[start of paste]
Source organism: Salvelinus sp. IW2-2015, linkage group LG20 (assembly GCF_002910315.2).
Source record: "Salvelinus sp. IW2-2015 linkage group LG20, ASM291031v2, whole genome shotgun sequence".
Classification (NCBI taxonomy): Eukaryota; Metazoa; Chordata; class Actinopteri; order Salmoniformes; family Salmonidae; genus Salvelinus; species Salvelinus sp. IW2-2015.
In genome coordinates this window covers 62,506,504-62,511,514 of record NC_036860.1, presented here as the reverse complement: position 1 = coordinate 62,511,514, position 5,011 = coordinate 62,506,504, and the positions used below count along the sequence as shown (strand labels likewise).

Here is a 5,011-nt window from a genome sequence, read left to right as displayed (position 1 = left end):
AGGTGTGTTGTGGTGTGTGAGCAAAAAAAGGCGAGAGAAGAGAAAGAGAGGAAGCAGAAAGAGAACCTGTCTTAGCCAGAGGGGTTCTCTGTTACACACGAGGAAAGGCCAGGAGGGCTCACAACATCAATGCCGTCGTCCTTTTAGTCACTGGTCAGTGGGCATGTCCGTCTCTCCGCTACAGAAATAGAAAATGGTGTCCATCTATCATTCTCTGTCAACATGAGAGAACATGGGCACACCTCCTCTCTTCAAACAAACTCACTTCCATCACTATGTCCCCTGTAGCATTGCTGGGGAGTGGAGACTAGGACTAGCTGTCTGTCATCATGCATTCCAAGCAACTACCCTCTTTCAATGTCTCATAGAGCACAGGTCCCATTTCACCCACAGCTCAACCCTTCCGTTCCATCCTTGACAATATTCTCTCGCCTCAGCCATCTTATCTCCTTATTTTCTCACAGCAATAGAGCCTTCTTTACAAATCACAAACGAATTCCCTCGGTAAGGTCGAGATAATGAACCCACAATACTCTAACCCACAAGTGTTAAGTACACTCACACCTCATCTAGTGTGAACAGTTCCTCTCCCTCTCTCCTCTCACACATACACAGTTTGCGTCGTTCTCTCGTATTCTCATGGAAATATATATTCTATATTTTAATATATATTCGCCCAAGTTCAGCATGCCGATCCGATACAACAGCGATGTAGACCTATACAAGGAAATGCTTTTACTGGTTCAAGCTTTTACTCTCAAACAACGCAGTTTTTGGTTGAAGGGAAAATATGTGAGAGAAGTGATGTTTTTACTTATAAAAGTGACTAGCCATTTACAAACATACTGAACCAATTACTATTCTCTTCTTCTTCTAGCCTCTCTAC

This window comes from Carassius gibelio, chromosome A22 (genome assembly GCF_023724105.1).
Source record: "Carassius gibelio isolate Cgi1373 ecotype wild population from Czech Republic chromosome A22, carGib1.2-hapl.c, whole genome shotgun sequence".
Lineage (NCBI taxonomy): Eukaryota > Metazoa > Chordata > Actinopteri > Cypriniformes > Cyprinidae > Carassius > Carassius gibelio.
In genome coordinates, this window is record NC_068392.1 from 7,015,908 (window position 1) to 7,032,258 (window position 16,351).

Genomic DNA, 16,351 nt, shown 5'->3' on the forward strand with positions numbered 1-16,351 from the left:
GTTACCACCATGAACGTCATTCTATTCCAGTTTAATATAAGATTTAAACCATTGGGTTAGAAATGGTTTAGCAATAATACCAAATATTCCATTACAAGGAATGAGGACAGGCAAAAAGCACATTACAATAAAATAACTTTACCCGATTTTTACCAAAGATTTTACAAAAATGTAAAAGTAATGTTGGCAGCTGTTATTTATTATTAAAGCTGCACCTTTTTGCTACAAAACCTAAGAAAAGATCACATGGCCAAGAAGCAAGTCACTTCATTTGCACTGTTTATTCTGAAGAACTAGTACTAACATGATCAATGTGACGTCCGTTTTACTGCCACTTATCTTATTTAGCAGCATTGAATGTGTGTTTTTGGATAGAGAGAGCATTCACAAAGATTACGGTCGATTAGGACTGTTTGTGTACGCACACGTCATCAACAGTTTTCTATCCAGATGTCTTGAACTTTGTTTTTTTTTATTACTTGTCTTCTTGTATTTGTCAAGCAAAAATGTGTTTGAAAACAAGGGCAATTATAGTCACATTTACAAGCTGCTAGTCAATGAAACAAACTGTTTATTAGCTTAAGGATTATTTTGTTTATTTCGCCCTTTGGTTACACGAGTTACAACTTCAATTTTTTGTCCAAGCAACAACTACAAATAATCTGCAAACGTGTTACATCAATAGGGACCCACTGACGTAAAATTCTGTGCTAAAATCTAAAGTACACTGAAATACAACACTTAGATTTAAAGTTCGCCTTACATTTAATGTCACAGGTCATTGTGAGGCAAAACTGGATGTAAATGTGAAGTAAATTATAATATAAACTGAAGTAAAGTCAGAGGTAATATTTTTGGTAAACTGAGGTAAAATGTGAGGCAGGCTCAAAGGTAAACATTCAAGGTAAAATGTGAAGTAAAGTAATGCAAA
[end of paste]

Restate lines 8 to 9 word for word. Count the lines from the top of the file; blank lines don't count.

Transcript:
Source record: "Carassius gibelio isolate Cgi1373 ecotype wild population from Czech Republic chromosome A22, carGib1.2-hapl.c, whole genome shotgun sequence".
Lineage (NCBI taxonomy): Eukaryota > Metazoa > Chordata > Actinopteri > Cypriniformes > Cyprinidae > Carassius > Carassius gibelio.